And yet now, results from some more recent studies estimate that at least 80% of the human genome shows some activities. It turns out that the “junk” DNA “regulates genes, switching them on and off as necessary to produce the proteins that compose the body.” More recently, other scientists “discovered that so-called ‘junk DNA’ portions are involved in sex determination.”

So, a vestigial appendix?

“Junk DNA”?


This is just embarrassing.

And so I am not embarrassed to quote creation-scientist Georgia Purdom, who smartly observes:

“So much for ‘junk’ DNA!”… “Unfortunately, for many years the evolutionary assumption that noncoding DNA was nonfunctional ‘junk’—and hence not worth studying—actually inhibited our understanding of the human genome.”

The article containing this quote goes on: “Far from being a relatively simple, linear string of information, human DNA is proving to be a three-dimensional, multilayer program of such breathtaking complexity that scientists expect to spend at least the rest of the century unraveling it.”[i]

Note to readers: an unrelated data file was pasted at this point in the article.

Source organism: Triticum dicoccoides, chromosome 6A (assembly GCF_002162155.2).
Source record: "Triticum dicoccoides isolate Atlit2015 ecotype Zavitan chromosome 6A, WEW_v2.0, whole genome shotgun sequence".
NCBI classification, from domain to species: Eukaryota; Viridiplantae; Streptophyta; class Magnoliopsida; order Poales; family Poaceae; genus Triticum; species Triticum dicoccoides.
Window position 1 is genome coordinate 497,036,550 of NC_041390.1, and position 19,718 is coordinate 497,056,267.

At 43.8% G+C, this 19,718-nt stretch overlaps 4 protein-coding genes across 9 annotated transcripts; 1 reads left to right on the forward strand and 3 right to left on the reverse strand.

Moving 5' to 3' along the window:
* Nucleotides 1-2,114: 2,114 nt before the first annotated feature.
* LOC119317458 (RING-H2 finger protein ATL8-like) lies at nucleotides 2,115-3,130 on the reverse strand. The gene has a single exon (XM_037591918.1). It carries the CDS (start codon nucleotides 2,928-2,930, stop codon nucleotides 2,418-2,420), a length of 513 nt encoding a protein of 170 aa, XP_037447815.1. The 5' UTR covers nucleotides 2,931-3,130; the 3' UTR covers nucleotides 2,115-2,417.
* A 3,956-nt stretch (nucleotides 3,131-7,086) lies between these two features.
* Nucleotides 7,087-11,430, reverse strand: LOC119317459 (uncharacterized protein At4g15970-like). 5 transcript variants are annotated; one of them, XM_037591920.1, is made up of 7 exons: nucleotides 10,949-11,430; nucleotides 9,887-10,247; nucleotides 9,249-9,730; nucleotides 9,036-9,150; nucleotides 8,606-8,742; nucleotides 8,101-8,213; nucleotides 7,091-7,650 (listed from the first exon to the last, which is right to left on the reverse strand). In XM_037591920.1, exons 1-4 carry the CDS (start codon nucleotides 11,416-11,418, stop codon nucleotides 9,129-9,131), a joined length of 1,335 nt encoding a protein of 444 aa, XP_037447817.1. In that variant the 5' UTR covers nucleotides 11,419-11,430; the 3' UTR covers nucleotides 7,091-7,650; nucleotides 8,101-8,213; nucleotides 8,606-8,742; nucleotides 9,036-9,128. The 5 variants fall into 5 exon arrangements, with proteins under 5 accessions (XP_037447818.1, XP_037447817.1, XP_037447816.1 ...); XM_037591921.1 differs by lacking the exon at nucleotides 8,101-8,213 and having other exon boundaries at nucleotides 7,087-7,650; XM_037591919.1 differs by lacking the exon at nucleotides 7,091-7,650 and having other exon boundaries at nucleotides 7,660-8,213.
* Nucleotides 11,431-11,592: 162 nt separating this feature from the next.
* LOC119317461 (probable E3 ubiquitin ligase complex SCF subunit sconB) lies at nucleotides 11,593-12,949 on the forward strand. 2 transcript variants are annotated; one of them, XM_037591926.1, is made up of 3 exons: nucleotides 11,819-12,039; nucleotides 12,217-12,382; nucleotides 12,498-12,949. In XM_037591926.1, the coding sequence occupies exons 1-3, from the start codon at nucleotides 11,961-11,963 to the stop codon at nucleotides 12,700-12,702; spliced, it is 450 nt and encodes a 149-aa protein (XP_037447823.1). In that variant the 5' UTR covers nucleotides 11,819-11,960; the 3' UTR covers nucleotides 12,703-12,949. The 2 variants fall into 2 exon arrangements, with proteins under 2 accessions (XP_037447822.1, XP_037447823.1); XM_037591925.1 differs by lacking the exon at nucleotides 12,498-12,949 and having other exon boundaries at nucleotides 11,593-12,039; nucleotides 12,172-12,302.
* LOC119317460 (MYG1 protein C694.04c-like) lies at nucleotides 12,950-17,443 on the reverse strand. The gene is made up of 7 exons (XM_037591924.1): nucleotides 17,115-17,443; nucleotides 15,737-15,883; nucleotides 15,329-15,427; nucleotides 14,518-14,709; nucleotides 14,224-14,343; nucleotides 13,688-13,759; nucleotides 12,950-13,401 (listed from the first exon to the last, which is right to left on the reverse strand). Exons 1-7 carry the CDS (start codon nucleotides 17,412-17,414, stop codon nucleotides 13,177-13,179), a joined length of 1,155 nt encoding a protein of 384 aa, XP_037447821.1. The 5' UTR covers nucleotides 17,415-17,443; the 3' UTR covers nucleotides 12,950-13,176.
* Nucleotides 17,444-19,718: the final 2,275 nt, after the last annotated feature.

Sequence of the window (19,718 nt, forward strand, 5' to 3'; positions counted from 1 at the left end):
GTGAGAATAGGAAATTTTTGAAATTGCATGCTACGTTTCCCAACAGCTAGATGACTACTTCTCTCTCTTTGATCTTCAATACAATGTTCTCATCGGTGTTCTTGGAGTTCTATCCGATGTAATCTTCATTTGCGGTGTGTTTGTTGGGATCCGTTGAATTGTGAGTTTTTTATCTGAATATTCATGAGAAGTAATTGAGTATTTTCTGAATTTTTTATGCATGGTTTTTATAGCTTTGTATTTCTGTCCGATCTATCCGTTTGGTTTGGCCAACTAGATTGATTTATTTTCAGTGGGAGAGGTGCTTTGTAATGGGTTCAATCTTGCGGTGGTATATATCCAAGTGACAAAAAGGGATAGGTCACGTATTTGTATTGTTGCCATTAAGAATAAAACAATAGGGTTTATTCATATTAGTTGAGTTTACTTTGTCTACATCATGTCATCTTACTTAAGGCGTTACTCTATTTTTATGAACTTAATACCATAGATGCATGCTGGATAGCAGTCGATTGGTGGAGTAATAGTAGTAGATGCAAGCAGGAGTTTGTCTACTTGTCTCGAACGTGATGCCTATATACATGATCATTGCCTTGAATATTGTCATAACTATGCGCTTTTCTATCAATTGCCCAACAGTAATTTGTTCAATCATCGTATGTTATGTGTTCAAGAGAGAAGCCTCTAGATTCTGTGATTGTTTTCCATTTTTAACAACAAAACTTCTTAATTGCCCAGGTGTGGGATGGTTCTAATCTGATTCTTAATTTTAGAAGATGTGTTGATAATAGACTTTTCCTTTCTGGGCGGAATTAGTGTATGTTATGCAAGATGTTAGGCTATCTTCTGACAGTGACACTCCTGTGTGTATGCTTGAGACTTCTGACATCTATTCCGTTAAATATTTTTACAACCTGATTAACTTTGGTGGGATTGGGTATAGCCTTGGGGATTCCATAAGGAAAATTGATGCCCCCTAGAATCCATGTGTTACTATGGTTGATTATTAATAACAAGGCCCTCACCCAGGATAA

At least we are learning here now, but how foolish man can be!


While the overwhelming glory and power of God is the primary reason the Psalmist asks “What is man that you are mindful of him?”…

…I do wonder if similar thoughts about man’s foolishness and lowliness may have contributed to him asking that rhetorical question…

And I also observe that it sometimes seems that throughout history mankind has often made a similar statement about each other: “What is [that] man that you are mindful of him?”

Or, what is that particular group of men that you are mindful of them?!

The history of man is replete with examples of this or that group of people, for example, believing they are by nature superior, or innately superior, to others.

Much of this has not been helped by modern notions of race – perhaps created primarily to justify poor treatment of others… Here men and women are more or less divided up into different biological groups with corresponding labels…

Never mind that Google will direct you to seemingly reputable websites that will insist that there are four races. Or five. Or six. Or ten. The Encyclopedia Britannica even reads: “Experts have suggested a range of different races varying from 3 to more than 60…”

Well, at least we know there are two sexes (yes, we do!)!

So, I find this talk about race confusing and unhelpful. Why not speak more in terms of ethnicity, taking into account both one’s genetics (or better, parentage) and one’s culture, a massive influence, as well?

Again, as I know I have mentioned before, in biblical times the ancient Greek word we translate “race”, “συγγενής,” meant essentially the same thing as the ancient Greek word “ethnos,” from where we get our word “ethnic” today.